I got a phone call today, from my high school wood shop teacher. (Names are withheld to protect the tool addicted) This is not really an abnormal occurrence, as he and I will talk from time to time. This is usually when I have a question, or if I am trying to remember some woodworking tid bit that I know he will know off the top of his head. I will ring him up, and we can spend a few minutes chatting about woodworking, how I am doing, how he is getting on etc.
To give you some reference, Woodshop was THE ONLY class I paid any attention in. I actually took it two years in a row, and was immediately smitten with woodworking from the beginning. I was what was considered a … how do I put this delicately, ….. “non-traditional” student. I was bored out of my mind, and was notorious for acting the fool because of it. However, shop class was a different matter all together. I loved it.
I think that the main reason for this was , as a student, it was really apparent to me just how much my teacher enjoyed what he taught. It really helped to create interest and to make the class something I WANTED to do.
He was also a certifiable tool junkie. Hand tools, machines, jigs, he just loved (loves) tools. So it is no surprise that sharpening is almost a religious event for him. Thankfully, some of us students picked up on this too, and it is a skill I have worked to keep up, and improve on as my early woodworking endeavors turned into a vocation.
In addition to opening my eyes to working wood, He also introduced me to the woodworking deities that are my heroes to this day. Jim Krenov, Sam Maloof, Tage Frid, Thomas Moser, all names I learned from this shop teacher. I learned them, I read their books, I was inspired by their designs and their techniques. It all started with this one teacher.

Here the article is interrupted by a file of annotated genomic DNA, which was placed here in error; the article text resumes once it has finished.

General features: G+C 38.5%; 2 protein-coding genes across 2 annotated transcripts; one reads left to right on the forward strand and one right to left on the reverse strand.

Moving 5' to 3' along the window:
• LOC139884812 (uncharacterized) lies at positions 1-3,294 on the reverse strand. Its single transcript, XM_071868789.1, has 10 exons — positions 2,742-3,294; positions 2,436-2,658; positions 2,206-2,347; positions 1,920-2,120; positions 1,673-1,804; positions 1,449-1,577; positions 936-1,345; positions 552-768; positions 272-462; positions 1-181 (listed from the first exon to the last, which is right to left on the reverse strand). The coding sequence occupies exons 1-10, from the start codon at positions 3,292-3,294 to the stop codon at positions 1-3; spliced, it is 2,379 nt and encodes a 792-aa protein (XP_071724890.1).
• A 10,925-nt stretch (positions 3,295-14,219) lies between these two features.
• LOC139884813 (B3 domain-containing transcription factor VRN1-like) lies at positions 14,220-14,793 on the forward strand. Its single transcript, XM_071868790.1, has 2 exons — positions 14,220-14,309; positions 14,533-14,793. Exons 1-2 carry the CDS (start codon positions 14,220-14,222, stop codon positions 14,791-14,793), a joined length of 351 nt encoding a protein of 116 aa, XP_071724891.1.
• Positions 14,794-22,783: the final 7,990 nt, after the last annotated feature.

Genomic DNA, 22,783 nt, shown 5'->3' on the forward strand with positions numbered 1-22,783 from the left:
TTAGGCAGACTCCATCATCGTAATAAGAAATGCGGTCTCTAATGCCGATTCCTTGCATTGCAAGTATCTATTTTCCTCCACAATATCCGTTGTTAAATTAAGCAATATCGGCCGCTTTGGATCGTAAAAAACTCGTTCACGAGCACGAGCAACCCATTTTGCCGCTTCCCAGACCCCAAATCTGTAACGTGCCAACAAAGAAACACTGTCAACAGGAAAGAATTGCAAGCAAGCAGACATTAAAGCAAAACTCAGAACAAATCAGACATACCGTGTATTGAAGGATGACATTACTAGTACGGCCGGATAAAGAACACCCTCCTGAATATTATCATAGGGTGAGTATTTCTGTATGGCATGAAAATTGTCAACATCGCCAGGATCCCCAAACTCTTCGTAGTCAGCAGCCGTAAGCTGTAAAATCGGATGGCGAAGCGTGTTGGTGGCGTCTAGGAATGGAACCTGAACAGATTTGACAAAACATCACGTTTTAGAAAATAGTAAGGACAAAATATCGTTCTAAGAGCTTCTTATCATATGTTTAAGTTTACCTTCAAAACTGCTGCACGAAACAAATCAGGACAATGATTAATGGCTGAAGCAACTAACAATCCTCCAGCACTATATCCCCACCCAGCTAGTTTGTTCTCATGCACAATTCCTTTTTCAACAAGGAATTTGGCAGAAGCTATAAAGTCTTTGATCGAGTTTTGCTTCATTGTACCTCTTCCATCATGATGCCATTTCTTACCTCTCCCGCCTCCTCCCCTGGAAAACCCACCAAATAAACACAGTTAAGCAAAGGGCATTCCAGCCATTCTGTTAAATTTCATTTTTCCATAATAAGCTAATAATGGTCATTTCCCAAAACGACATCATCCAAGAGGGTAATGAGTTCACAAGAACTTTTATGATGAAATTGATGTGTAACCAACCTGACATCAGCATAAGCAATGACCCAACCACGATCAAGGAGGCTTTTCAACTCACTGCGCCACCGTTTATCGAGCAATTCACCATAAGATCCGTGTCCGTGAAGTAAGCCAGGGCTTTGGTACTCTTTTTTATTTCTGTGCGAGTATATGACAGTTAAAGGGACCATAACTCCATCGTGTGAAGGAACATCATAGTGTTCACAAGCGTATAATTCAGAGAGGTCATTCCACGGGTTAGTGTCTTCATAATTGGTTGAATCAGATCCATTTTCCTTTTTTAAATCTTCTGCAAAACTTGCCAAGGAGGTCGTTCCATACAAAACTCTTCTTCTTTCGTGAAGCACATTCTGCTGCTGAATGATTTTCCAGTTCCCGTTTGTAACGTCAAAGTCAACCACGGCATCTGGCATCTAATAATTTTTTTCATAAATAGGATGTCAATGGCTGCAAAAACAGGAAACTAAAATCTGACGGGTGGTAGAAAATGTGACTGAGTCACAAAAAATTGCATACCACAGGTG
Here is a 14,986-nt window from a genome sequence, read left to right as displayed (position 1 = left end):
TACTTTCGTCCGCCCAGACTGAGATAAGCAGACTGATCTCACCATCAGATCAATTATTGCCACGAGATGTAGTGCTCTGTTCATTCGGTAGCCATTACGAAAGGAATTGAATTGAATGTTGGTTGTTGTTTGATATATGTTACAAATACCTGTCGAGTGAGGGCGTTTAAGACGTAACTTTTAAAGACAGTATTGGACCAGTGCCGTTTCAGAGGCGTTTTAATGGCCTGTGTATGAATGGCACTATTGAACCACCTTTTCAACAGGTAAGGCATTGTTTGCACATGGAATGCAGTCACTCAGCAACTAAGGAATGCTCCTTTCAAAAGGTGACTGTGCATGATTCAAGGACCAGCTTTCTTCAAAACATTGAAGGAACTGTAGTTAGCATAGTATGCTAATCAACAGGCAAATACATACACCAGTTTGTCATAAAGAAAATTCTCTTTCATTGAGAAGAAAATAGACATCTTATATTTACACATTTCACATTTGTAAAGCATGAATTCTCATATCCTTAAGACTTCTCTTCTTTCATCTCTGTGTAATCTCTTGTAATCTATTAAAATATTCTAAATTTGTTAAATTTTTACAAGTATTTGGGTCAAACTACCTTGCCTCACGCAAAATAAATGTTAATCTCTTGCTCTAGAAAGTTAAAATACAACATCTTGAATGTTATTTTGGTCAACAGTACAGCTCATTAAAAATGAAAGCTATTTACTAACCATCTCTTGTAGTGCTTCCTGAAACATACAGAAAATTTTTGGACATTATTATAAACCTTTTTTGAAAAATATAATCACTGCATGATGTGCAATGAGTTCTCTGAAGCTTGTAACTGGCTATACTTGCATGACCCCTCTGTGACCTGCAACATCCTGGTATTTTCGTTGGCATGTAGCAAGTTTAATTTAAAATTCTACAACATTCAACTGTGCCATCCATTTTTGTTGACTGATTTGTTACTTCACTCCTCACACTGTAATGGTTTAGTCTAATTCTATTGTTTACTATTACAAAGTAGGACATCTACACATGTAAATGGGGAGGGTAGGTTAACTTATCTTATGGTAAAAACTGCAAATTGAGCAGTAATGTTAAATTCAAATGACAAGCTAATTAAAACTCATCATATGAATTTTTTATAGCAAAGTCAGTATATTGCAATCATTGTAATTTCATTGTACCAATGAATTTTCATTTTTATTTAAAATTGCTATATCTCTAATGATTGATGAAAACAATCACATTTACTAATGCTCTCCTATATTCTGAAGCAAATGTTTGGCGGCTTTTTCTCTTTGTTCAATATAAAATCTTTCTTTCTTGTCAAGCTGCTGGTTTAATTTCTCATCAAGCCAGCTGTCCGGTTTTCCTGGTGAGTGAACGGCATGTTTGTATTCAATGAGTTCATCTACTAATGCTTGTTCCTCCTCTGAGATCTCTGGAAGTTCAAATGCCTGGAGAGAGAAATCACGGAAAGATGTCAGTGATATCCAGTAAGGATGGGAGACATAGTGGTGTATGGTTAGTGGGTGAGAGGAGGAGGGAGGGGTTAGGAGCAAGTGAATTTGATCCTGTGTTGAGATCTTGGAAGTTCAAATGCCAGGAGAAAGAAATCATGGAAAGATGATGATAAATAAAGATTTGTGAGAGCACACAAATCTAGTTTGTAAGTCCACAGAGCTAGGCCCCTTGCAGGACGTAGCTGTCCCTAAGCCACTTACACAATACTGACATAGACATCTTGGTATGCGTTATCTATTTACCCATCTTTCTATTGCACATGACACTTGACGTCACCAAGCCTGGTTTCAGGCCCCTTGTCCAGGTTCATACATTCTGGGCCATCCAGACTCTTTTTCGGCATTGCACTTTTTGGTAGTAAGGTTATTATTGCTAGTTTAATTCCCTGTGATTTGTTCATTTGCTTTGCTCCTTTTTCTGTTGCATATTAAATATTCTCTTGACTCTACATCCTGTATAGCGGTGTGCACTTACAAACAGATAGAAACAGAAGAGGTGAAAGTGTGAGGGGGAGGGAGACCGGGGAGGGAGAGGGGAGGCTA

It’s sad really, that for whatever reason, the educational establishment sees fit to de-fund programs like this. My old high school still continues to offer wood shop, but is in the minority. Any more, one is hard pressed to find a high school with any shop class, let alone a quality wood shop like Ponderosa’s. kudos to the county for continuing to provide an avenue for kids to learn this trade.
In any event, It was a real pleasure, as it always is, to hear a voice from the past that reminds me why I chose to make my (meager) living working wood.
Thank you, Mr. Rauh, for sharing your love of woodworking and passing it on to us. Always remember, there ARE guys like me in your classes who ARE listening, and who ARE paying attention. There are knuckle heads in your classes, who just need that ONE teacher to actually give a shit. To be the teacher who looks for untapped talent, rather than be the teacher who is only punching a clock, or enduring yet another day teaching. Thank you.
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